“Doc” refers to Dr. Martin Edelberg, teacher of Biology and Research in Molecular Genetics at Hills. As a three-year research student, Golub and Edelberg have formed an admirable bond, evident by the high manner in which “Doc” speaks of the salutatorian.

“In baseball, experts describe the rare player that excels in all aspects of the game as a five tool player,” Edelberg wrote in an email. “Jenna is the five tool student, excelling in every characteristic needed to be an outstanding student as well as a phenomenal person… Jenna achieves her success without compromising her integrity, her morals, or her friendships. Jenna also attains her success while remaining upbeat, positive, helpful, friendly and possessing a great sense of humor.”

Hirshfield plans to major in either biology or neuroscience on the pre-med track. “In high school, I always enjoyed my science classes,” he explained, “and all of my science teachers inspired me to want a future in the science/medical field.”

Martin Shields, Hirshfield’s AP Biology teacher, had nothing but kind words to say: “I was lucky to have Noah in class last year. He’s an exceptional student and a great person. He set the learning bar high while also keeping things fun.”

Although on similar career paths, the valedictorian and salutatorian are headed to different parts of the country for their college education. While Hirshfield will be down south at Duke University, Golub will stay true to her East Coast roots as she ventures off to the University of Pennsylvania.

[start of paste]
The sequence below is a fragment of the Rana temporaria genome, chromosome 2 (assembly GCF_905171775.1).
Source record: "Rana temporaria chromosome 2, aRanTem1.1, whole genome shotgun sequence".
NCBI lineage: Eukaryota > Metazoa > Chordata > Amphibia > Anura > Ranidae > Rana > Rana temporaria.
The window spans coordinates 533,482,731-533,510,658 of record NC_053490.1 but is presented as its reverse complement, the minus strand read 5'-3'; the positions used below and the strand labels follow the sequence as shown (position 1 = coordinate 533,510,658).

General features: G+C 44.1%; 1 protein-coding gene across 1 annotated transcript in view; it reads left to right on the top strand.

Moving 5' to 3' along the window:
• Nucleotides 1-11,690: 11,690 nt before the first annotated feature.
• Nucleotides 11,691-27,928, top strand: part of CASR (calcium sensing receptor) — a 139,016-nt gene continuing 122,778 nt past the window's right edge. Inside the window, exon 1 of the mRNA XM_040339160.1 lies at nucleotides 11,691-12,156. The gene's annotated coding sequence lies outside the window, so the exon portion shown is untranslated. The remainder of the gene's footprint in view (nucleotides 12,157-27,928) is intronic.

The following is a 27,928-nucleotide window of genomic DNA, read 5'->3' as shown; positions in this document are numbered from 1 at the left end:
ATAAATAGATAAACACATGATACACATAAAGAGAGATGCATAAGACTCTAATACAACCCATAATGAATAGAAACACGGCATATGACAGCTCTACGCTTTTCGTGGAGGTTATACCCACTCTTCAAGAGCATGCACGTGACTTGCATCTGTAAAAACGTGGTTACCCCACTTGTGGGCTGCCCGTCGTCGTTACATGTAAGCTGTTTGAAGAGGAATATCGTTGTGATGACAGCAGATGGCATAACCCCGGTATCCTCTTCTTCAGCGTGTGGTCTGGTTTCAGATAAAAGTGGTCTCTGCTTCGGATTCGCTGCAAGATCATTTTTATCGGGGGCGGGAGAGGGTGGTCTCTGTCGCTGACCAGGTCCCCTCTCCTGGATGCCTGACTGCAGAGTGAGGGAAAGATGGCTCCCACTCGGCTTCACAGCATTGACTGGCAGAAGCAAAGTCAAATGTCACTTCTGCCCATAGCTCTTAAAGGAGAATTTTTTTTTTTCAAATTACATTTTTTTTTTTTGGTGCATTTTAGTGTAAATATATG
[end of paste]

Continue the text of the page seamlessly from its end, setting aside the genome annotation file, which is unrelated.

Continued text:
“I’m really excited about a lot of things Duke has to offer,” Hirshfield said. “I’m really looking forward to meeting new people from all over and making new friends. And, of course, I’m excited for the college basketball season.”

Golub expressed her eagerness to explore Penn in the fall. “I’m super excited to live in Philly. It’s such a fun campus and there’s so much to do and experience there. I’ve met a lot of people already who I really like, so I’m excited for that too. And Greek life, of course!” With eleven different sororities at Penn, Golub is sure to have a busy rush season.

Hirshfield and Golub have spent four years together in many of the same Honors and AP courses, growing as students and individuals alongside each other. As they celebrate their respective accomplishments as valedictorian and salutatorian, they are able to acknowledge and appreciate each other’s hard work.

“Jenna has worked so hard and deserves this more than anybody. I’m so proud to be standing next to her at graduation,” Hirshfield praised.

Golub quipped, “He doesn’t deserve this at all. Kidding, Noah is the most naturally intelligent person I’ve ever met, and even though it’s frustrating for me that he can understand new material at ten times the average human speed, he is super smart and hardworking and definitely deserves valedictorian.”

Hirshfield and Golub aren’t the only ones to show pride in their respective accomplishments; their close friends also had kind words to share.

“I couldn’t have been happier for [Noah] when he told me he was the valedictorian, ” senior Nikhil Indugula expressed. “I’ve had over 20 classes with him and I’ve seen how hard he works every day. He deserves everything that he’s accomplished and I’m looking forward to continuing our friendship for the next four years and beyond.”

Senior Victoria Pietrunti described Golub as “someone who never fails to work hard at everything she does and is always so determined for success. When she told me she was officially salutatorian, I was beyond happy for her because she has such a strong, positive presence in our graduating class. No one deserves this more than her, not only for how great academically she is, but for what an amazing friend and leader she is as well.”

Hirshfield and Golub’s fellow students as well as teachers and faculty congratulate them on their respective achievements of valedictorian and salutatorian for the Class of 2021.